Donaldson first points out' the common management of that period, which he shows to have been very unproductive, and afterwards recommends what he thinks would be a more profitable course.
"Of the dale ground," he says, "that is, such lands as are partly hills and partly valleys, of which sorts may be comprehended the greatest part of arable ground in this kingdom, I shall suppose a farmer to have a lease or tack of three score acres, at three hundred Dierks of rent per annum (£16, 13s. 4d. sterling). Perhaps some who are not acquainted with rural affairs may think this cheap ; but those who are the possessors thereof think otherwise, and find difficulty enough to get the same paid, according to their present way of manuring thereof. But that I may proceed to the comparison, I shall show how commonly this farm-room is managed. It is commonly divided into two parts, viz., one-third croft, and two-thirds outfield, as it is termed. The croft is usually divided into three parts : to wit, one-third barley, which is always dunned that year barley is sown thereon ; another third oats ; and the last third peas. The outside field is divided into two parts, to wit, the one half oats, and the other half grass, two years successively. The product which may be supposed to be on each acre of croft, four bolls (three Winchester quarters), and that of the outfield, three (2f quarters) ; the quota is seven score bolls, which we shall also reckon at five pounds (8s. 4d.) per boll, cheap year and dear year one with another. This, in all, is worth £700 (£58, 6s. 8d. sterling).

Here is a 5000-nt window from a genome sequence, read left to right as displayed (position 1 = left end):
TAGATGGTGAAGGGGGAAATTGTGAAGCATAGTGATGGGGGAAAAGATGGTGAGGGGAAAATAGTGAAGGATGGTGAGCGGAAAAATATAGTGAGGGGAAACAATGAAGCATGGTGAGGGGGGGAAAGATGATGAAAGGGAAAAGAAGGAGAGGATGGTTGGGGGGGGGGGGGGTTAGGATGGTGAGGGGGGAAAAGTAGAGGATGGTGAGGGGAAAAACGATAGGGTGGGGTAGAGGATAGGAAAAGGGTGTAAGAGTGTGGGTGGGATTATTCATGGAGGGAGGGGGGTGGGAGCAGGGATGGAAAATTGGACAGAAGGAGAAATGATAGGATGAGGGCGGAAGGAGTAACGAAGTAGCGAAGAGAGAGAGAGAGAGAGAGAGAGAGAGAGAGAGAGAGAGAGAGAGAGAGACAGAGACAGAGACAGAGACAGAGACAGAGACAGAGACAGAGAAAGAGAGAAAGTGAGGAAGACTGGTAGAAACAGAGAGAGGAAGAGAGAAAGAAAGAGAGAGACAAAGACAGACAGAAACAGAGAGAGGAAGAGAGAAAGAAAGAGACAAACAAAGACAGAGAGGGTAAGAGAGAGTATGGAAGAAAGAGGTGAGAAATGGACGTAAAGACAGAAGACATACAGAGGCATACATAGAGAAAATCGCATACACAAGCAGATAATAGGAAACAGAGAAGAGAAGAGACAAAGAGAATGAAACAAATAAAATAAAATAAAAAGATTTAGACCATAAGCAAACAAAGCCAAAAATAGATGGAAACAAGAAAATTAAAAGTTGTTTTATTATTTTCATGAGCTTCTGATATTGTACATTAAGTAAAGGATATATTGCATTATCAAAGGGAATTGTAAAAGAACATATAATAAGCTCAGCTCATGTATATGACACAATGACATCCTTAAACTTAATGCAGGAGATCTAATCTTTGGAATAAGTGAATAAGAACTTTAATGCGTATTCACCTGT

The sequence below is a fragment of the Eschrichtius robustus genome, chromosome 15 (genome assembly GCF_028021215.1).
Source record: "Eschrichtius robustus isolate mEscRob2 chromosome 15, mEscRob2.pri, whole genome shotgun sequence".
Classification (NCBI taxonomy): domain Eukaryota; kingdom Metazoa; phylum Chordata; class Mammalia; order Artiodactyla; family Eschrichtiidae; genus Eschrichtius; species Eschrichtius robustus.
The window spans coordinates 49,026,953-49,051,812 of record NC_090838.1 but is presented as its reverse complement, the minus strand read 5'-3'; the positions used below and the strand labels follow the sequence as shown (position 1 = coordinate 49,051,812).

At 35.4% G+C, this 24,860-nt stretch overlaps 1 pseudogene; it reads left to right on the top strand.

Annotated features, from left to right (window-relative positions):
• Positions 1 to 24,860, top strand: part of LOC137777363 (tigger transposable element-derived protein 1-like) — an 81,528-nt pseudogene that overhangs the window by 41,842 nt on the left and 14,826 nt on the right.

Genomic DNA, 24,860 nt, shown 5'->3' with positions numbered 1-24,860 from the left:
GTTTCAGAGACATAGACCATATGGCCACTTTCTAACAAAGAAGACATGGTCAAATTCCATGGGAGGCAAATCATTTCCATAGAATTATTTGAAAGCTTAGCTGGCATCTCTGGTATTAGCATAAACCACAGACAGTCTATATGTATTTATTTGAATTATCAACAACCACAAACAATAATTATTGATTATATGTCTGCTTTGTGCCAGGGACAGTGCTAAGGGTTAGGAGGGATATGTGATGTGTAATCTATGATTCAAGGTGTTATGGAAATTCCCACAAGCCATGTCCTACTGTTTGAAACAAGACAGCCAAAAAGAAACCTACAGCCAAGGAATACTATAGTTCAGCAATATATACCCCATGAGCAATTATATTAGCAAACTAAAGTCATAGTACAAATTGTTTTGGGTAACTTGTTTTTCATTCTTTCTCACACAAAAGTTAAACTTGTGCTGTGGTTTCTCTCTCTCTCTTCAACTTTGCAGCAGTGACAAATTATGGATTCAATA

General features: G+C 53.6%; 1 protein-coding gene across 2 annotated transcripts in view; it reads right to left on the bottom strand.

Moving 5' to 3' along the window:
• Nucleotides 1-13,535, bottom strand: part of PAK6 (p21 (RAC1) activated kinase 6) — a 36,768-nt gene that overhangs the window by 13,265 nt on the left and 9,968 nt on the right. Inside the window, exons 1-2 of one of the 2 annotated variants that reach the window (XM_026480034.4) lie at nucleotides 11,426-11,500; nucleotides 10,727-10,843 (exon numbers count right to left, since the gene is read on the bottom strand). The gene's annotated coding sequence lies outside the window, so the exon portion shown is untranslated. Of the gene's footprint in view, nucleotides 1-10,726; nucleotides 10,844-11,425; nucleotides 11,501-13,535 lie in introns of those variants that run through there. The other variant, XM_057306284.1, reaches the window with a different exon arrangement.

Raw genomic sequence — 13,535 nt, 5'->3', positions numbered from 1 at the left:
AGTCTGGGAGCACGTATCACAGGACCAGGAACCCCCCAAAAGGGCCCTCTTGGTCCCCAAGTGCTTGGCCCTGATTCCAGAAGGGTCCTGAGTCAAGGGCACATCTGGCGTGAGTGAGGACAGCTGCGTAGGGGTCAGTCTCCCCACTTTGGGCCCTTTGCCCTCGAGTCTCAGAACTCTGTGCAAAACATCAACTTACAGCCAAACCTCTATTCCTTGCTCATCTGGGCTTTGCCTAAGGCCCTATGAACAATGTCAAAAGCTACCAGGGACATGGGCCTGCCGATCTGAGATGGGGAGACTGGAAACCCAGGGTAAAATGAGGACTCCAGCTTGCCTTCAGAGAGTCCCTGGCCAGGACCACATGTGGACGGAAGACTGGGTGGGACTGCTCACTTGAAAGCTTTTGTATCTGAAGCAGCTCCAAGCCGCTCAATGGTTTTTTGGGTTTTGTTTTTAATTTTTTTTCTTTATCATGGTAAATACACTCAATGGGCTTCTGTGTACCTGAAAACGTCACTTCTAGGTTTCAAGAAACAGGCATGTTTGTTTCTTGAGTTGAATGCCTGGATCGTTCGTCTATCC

"Then let us see what profit he Can make of his cattle. According to the division of his lands there is 20 acres of grass, which cannot be expected to be very good, because it gets not leave to lie above two years, and therefore cannot be well swarded. However, usually, besides four horses, which are kept for ploughing the said land, ten or twelve volt are also kept upon a farm-room of the above-mentioned bounds ; but, in respect of the badness of the grass, as said is, little profit is had of them. Perhaps two or three stone of butter is the most that can be made of the milk of his kine the whole summer, and not above two heifers brought up each year. As to what profit may be made by bringing up young horses, I shall say nothing, supposing he keeps his stock good, by those of his own upbringing. The whole product, then, of his cattle cannot be reckoned above fifty merles (£2, 15s. 6d.) For, in respect his beasts are in a manner half-starved, they are generally small ; so that scarce may a heifer be sold at above twelve pounds (el sterling). The whole product of his farm-room, therefore, exceeds not the value of £733 (£61, ls. 8d. sterling), or thereabout."